... drum roll …

In the race for the best dough, the yeast dough has really lost miserably. The clear favorite in the office has been the Pinsa with fresh sourdough. Then came the Lievito Madre sourdough and then the yeast dough. The sourdough gives the pinsa a totally delicious flavor, especially when aged for a long time. In addition, the pinsa have become much more airy and fluffy.

Let's be honest: is all that work worth it?
I have to admit: waiting 72 hours for my food made me extremely skeptical at first. It just wasn't clear to me what the long resting period was supposed to do. However, after my numerous experiments, I'm convinced it's worth it! Texture and taste really change significantly. Nonetheless, even with 24 hours of resting time, the pinsa turns out super delicious! I also highly recommend you use a fresh wheat sourdough. Even though I was anything but convinced at first, I'm a fan now. Even on vacation, my sourdough is now allowed to go with me.

Finally, I should probably mention that this recipe is my version of a pinsa, so I experimented around with quantities and ratios until I got a result that we totally enjoyed here in the office. So I make no claim to authenticity or anything like that. For research, especially on the use of sourdough, the site "Brotbackliebe" helped me a lot.

R835 Vegane Pinsa
R835 Vegane Pinsa
R835 Vegane Pinsa
R835 Vegane Pinsa
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Vegan Pinsa

4 pinsas
1 hour (+ 20 minutes baking time + 24–72 hours resting time)


For the dough:

  • 500 g (4 cups) wheat flour (type 00 / pizza flour)
  • 150 g (1 cup) rice flour
  • 50 g (1.8 oz) soy flour
  • 350 ml (1.5 cups) water (lukewarm)
  • 3 g (0.1 oz) fresh yeast
  • 25 g (1 oz) Lievito Madre or 120 g (5.3 oz) fresh wheat sourdough (see intro)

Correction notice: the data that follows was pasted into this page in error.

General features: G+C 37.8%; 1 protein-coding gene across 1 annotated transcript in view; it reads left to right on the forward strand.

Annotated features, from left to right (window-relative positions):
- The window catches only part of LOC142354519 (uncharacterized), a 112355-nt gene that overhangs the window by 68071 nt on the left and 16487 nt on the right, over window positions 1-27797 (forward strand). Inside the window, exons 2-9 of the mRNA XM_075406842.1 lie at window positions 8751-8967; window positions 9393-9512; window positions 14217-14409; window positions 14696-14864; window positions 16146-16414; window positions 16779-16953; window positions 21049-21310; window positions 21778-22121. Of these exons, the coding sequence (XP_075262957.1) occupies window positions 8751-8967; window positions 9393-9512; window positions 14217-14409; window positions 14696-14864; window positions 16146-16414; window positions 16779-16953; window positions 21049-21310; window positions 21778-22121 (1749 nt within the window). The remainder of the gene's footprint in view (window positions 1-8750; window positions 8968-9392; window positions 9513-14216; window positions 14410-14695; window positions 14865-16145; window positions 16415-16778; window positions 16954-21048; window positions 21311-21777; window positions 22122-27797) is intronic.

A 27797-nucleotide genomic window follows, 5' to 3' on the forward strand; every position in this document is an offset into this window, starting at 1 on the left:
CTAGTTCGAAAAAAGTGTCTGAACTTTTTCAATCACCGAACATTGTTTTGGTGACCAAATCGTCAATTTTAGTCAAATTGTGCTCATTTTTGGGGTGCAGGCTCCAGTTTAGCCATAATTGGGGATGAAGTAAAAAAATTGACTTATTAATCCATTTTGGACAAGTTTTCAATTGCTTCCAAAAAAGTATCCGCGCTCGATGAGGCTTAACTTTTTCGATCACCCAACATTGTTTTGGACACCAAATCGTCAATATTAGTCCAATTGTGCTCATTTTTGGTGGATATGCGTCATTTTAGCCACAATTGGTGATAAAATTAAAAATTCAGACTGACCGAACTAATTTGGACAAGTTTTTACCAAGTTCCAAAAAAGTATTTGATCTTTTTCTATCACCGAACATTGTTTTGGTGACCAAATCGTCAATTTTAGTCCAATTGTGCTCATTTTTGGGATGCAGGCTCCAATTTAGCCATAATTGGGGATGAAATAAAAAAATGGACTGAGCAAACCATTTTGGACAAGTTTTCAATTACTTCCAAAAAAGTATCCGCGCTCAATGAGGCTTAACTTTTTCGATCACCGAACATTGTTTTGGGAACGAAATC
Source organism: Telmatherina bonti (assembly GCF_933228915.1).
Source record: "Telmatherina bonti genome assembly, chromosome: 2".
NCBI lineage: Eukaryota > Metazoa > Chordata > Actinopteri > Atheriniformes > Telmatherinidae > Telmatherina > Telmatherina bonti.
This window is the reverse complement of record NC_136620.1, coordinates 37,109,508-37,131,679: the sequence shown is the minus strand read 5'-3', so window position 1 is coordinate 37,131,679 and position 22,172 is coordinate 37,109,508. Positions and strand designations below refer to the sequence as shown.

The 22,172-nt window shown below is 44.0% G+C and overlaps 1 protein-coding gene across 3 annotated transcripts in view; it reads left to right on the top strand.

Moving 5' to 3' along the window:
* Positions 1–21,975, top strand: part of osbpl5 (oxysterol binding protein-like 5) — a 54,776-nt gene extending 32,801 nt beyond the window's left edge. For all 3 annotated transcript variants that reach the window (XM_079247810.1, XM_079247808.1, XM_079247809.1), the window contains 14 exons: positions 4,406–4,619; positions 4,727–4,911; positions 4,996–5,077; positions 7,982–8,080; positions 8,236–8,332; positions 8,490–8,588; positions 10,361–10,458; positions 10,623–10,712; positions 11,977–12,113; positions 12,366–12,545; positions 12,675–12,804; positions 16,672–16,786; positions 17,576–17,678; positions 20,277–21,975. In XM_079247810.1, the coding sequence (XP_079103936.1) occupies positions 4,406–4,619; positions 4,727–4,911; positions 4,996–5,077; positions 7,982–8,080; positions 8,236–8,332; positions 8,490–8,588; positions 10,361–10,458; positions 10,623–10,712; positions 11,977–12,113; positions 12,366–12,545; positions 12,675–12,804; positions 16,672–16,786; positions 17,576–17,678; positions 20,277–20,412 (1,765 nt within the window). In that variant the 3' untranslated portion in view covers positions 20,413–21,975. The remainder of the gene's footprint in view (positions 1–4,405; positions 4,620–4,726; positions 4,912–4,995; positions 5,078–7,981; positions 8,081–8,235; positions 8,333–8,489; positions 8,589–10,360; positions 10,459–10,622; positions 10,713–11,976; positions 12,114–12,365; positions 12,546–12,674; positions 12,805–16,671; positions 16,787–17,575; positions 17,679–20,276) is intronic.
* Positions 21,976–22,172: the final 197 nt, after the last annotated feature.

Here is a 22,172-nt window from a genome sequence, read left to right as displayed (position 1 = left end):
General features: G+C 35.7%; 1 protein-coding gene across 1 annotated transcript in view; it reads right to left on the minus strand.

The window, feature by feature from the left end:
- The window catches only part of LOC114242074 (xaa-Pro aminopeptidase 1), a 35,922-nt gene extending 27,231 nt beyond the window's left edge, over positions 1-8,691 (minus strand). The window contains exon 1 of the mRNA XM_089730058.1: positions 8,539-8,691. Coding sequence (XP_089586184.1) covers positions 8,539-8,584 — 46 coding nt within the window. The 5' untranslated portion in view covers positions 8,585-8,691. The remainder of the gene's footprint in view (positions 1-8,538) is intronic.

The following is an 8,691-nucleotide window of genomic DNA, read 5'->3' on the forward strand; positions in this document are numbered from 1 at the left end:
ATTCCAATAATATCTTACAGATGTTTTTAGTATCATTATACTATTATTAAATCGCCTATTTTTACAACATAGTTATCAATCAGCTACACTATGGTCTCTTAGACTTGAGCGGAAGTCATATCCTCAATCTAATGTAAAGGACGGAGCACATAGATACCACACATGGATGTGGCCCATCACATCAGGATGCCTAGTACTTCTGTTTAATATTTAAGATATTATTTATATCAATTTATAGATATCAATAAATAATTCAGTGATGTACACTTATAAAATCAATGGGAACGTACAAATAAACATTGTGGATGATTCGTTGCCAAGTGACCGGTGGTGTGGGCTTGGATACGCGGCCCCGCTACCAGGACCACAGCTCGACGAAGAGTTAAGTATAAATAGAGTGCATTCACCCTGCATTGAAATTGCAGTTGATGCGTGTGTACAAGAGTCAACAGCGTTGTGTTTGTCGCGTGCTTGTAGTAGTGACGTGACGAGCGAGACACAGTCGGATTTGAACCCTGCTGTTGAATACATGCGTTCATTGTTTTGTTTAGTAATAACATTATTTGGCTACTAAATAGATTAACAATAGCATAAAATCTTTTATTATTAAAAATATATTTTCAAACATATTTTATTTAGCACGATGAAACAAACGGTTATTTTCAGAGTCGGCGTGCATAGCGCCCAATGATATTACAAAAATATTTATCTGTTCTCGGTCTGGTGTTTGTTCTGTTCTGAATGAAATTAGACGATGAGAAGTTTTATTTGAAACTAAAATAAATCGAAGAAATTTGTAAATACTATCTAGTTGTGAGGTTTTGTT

• 1 tsp salt
  • 30 ml (0.1 cup) olive oil

For the Pinsa sauce:

  • 400 g (1 lb) canned chunky tomatoes
  • 50 ml (0.2 cup) olive oil
  • 1 large clove of garlic
  • 0.5 tsp salt

For the Topping:

Pinsa Basil:

  • Pinsa sauce
  • fresh cherry tomatoes
  • vegan basil pesto
  • arugula
  • vegan parmesan

Pinsa Gremolata:

Pinsa with baked vegetables:

  • Pinsa sauce
  • Eggplant (sliced and baked)
  • zucchini (sliced and baked)
  • pitted black olives
  • vegan feta cheese

Sweet Pinsa (idea from the community):

  • vegan chocolate cream
  • banana


  1. Roughly mix wheat flour, rice flour, soy flour and water in a bowl, cover with a clean kitchen towel and set aside for about 30 minutes for autolysis.

  2. Add yeast, Lievito Madre or fresh wheat sourdough (see intro), salt and olive oil and knead everything with a food processor until it forms a sticky, smooth dough. The dough should be very stretchy and not tear when pulled apart.

Tip: I used a Lievito Madre powder. If you use fresh sourdough, you will need to adjust the amount accordingly. The amount of powder to use may vary from manufacturer to manufacturer. Pay attention to the sourdough-to-flour ratio specified by the manufacturer.

  1. Let the dough rise for 2–3 hours, covered with a clean kitchen towel. Then let rise in the refrigerator for at least 21 hours (up to 69 hours at best).

  2. Divide the dough into quarters and form into balls. Let rise again for about 1 hour. In the meantime, preheat the oven to 250 °C / 480 °F (convection heat).

  3. In the meantime, for the sauce, mix the canned tomatoes, olive oil, chopped garlic and salt. Prepare the topping of your choice and cut the ingredients for it.

  4. Flatten the dough balls and shape them into oval Pinsas about 1 cm thick. Top the dough with the topping of your choice and bake in a preheated oven at 250 °C / 480 °F (convection heat) for 15–20 minutes, until they are baked through and crispy.

R835 Vegane Pinsa
R835 Vegane Pinsa
R835 Vegane Pinsa
835 Vegane Pinsa